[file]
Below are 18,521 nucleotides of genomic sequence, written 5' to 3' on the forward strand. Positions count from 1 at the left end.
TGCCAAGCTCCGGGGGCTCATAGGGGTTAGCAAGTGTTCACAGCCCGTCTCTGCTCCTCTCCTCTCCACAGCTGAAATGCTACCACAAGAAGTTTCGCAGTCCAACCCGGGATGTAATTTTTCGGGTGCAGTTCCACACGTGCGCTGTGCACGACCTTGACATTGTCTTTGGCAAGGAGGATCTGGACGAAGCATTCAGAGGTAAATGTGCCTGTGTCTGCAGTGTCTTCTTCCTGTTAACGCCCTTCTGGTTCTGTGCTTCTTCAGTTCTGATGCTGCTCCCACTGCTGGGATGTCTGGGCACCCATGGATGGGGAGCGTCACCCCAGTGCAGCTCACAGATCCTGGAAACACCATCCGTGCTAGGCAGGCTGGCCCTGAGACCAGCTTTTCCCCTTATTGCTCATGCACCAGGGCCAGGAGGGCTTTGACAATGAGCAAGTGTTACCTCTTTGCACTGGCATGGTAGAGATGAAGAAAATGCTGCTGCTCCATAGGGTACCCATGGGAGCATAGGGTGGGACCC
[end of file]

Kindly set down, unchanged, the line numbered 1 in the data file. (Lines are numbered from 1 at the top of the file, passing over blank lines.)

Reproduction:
Below are 18,521 nucleotides of genomic sequence, written 5' to 3' on the forward strand. Positions count from 1 at the left end.